The more preparation you do for your interview for a UX job, the more confident you’ll feel walking in there – and confidence helps. Here are the Zebra team’s best tips for preparing for a UX interview.
- Make sure you research the company and the interviewer(s). Given how much research is involved in UX, you’d be surprised by how many people don’t seem to do enough, if any, research prior to their interview. We usually supply candidates at interview stage with additional information to help them feel prepared. But whether or not you’re interviewing through us, we strongly recommend taking the time to do things like reviewing the company website, their app if they have one, LinkedIn profiles of the interviewers and even company blogs or social media posts.
- An obvious point: read through the brief! UX deliverables tend to remain the same or similar between roles, so it’s easy to get complacent about what’s expected. But sometimes company briefs can be more personalised than others and can go a long way when referred to at interview stage, as it shows you’ve taken the time to have a proper read through, plus you might find some additional points that could make you or the role that much more appealing. Some companies are more UX-mature than others – reading through the brief can sometimes give this away – We’ve heard many accounts from candidates who’ve interviewed for ‘UX’ Designer roles which have actually turned out to be a lot more UI-focused.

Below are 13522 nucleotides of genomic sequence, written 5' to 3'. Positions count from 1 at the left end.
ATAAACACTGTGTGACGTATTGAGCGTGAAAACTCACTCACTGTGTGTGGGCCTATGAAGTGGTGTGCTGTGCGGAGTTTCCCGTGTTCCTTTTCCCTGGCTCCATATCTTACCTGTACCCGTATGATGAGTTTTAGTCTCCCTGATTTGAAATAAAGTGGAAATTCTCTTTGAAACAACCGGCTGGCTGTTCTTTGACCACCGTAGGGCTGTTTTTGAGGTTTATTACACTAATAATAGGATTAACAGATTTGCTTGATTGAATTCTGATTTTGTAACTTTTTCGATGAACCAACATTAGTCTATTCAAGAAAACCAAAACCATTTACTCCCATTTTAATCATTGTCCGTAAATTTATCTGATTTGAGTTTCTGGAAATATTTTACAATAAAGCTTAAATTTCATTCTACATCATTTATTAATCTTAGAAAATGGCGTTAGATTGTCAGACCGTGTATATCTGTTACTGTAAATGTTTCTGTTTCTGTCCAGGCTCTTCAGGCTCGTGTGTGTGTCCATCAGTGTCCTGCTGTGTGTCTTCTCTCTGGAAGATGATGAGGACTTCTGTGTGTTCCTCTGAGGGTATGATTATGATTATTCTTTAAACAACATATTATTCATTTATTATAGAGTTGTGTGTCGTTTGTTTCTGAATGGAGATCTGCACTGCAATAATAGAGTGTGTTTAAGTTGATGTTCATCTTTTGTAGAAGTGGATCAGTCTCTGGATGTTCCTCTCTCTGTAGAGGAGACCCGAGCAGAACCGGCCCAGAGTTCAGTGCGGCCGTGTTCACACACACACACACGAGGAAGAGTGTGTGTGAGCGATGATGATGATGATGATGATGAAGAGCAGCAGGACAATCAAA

- Be prepared to talk through specifics about what you contributed to a project, individually – not just as part of a team – don’t forget, they’re looking to potentially hire you and your skills, not your team’s. Although knowing you can work collaboratively is obviously a big tick in the box.
- Be prepared to highlight areas of improvement or learnings from previous projects. Accountability for mistakes can go a long way.
- Be prepared to talk through your processes, including your rationale for them – this can really go towards highlighting your seniority based upon the reasons you give.
- Know your methodologies and be prepared to discuss them. In some cases an interviewer might propose a typical UX problem and ask you what action you might take initially. If you have to rack your brain to remember what methods are available before you even start to figure out which suits the scenario best, there’s a good chance you’ll get flustered.
- Try to be concise (but not blunt), especially when talking through your project work. It can be easy to go off tangent, so try to keep in mind the relevance of what you’re talking through and the question that’s been asked.
- Familiarise yourself with your portfolio again so you know exactly where to refer to for examples that might relate to particular questions around your experience or skills.
- Have some of your own questions prepared for the end of the interview. If they get answered during the interview then just say so, but finishing an interview with no additional questions from your side can sometimes come across as a lack of interest and in some cases end the discussion abruptly. You can also use this as your chance to show the company that you researched their products/services beforehand by asking about specific areas of their website/app etc, as well as asking questions which show them your personal values, such as “how would you describe the team culture at X?”.